Forgotton Anne: review

  • Format: PS4 (version reviewed), Xbone, PC
  • Unleashed: 15th May
  • Publisher: Square Enix Collective
  • Developer: ThroughLine Games
  • Players: 1
  • Site:
  • Game code provided by PR

Although it’s easy to complacently lean on the idea that videogames offer unabashed escapism, this is demonstrably untrue for many high-profile titles. Aspirational grasps for realism are seen with almost inexplicable regularity. Certain companies are determined to offer “realistic” portrayals of warfare, driving, sport, and more; all while ignoring fundamental concessions to the nature of their craft that immediately undermine their efforts. While such games can be enormous fun, it is masterpieces such as Forgotton Anne that understand there is no shame in embracing fantasy.

This is a side-scrolling adventure with an enormous emphasis on story, a fact unusual in itself (it’s only indie games such as this that would usually consider such an approach). It imagines a land where all the lost and forgotten things of our world disappear to once abandoned, sweetly illustrated in the introduction by showing the fate of a lost sock. Inanimate objects find themselves injected with life and personality here, beginning a new autonomous life in the strange new land. Many wish to return to “The Ether” to be reunited with their owners; many others do not.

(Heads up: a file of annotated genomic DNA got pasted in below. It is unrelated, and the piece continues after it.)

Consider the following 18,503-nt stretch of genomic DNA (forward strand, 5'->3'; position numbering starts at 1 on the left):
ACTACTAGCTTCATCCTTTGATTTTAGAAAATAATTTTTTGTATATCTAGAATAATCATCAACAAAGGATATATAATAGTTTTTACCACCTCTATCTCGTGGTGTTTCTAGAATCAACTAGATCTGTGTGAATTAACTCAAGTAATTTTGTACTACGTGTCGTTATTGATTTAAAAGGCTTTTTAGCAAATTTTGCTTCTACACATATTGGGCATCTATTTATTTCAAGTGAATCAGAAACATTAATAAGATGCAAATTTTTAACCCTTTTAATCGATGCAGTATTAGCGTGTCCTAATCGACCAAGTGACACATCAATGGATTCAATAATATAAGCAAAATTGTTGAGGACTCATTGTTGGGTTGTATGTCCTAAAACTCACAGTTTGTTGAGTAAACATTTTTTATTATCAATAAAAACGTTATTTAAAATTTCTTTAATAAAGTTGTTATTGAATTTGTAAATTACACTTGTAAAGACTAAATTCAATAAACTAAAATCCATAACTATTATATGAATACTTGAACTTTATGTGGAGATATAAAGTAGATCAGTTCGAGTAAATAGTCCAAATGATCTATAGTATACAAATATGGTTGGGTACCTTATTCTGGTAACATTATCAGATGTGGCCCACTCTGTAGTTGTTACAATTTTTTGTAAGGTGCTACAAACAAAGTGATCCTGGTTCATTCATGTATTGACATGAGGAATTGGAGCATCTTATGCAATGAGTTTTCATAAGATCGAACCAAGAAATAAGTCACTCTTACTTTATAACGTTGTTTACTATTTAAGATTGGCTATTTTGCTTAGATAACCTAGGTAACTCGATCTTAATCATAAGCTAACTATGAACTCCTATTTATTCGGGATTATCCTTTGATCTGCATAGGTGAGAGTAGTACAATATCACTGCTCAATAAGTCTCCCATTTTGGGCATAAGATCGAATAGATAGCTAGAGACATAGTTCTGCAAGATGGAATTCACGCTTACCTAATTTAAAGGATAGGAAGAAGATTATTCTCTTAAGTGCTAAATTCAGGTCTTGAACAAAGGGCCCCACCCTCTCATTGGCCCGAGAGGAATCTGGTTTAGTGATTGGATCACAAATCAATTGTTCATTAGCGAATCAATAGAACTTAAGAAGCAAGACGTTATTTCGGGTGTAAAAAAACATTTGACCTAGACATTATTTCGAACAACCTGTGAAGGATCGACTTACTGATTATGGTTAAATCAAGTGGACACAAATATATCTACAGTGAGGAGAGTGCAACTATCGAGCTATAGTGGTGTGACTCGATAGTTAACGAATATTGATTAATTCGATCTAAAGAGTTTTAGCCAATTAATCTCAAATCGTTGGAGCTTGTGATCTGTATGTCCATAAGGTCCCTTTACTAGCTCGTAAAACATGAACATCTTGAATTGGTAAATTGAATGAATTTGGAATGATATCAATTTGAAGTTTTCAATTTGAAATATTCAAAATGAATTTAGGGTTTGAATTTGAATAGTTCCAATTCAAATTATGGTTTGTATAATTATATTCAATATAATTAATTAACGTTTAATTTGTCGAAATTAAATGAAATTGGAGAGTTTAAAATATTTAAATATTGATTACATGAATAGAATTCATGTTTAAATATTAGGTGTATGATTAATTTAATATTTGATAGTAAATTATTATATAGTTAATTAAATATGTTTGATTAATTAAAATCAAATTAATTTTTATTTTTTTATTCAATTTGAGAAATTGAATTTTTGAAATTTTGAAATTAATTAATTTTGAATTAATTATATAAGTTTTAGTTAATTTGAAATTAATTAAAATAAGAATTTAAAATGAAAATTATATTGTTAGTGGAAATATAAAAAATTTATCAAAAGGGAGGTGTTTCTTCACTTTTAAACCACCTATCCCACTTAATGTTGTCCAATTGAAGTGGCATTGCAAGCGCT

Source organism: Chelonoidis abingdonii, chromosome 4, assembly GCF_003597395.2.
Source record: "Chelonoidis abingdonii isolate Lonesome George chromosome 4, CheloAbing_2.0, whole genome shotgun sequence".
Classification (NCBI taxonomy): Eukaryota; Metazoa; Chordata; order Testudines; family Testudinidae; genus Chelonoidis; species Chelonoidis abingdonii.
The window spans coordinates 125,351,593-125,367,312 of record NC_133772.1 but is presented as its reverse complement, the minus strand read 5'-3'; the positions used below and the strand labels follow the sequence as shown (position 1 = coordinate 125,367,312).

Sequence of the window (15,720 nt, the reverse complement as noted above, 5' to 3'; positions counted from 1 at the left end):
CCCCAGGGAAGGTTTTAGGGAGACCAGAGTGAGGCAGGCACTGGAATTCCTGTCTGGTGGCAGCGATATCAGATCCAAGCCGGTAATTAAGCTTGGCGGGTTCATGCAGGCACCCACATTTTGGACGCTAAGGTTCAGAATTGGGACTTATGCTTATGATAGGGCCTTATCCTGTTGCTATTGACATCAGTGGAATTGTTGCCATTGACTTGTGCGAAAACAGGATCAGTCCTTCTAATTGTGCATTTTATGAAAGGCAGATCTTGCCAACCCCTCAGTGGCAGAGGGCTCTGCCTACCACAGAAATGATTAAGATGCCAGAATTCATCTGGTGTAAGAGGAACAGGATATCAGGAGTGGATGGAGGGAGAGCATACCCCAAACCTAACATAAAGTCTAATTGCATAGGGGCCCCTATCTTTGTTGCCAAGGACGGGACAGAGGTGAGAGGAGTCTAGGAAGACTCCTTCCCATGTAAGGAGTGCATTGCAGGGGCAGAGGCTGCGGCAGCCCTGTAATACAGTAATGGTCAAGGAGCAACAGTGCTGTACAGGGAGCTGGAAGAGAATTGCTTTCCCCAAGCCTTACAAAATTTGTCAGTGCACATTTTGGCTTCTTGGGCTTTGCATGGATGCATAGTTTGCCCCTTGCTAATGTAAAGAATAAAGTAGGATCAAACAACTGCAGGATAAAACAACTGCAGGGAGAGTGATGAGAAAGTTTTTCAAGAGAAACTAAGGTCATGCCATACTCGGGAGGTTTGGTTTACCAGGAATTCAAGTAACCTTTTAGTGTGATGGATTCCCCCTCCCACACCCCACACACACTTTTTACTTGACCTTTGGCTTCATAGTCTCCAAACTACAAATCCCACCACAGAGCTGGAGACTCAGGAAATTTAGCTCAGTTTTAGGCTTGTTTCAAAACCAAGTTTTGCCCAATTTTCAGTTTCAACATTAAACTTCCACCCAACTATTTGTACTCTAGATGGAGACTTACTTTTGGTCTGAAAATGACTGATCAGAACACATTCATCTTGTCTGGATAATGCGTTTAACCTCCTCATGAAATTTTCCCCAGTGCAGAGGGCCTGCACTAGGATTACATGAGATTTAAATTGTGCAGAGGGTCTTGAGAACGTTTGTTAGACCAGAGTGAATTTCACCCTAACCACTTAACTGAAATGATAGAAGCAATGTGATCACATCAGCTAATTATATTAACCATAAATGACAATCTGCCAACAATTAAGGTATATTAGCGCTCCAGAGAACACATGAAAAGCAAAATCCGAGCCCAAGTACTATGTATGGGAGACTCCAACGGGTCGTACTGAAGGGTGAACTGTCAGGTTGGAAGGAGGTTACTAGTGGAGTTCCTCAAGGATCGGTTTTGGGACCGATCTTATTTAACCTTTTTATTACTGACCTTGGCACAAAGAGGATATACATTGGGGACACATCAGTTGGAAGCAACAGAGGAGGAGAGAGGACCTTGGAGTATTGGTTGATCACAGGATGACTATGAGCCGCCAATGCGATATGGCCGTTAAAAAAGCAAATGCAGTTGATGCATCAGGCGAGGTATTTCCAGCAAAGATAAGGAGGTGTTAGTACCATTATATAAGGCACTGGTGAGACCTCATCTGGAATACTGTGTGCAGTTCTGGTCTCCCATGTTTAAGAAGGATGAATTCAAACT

It’s an incredible looking game, the only criticism being that the camera is usually too far to truly appreciate the detail of the models.

A common comparison that Forgotton Anne drew in previews was with Studio Ghibli movies. It’s an incredibly apt one, but not for the reason that the comparison tends to be made. Aesthetically, the similarities don’t run as deep as it would at first appear. The character designs, although wonderful, don’t often bring to mind Ghibli works. The animation – which, again, is fantastic – doesn’t quite match the typical rhythm and flow of people and creatures populating a Miyazaki tale.

Where this game is similar to quite specifically the more fantastical corners of Studio Ghibli (such as Spirited Away and Princess Mononoke), is in its world building. This is where Forgotton Anne truly blew us away. The story is told with such unrelenting confidence, taking place in a bizarre world that feels so comfortably real, the experience is utterly gripping for every second, from start to finish.

If you prefer your games to have little to no dialogue, and you skip cutscenes at every opportunity, this is not for you. That’s not to say that this is not a game in the traditional sense. Although the lovingly hand-crafted graphics intentionally give the appearance of an animated feature film, you have full control over Anne outside of cutscenes. It’s part platformer, with many jumps to make and ledges to grab and pull yourself over. There are also puzzles sprinkled throughout the experience; and in these, ThroughLine Games continues to demonstrate its confidence in its vision.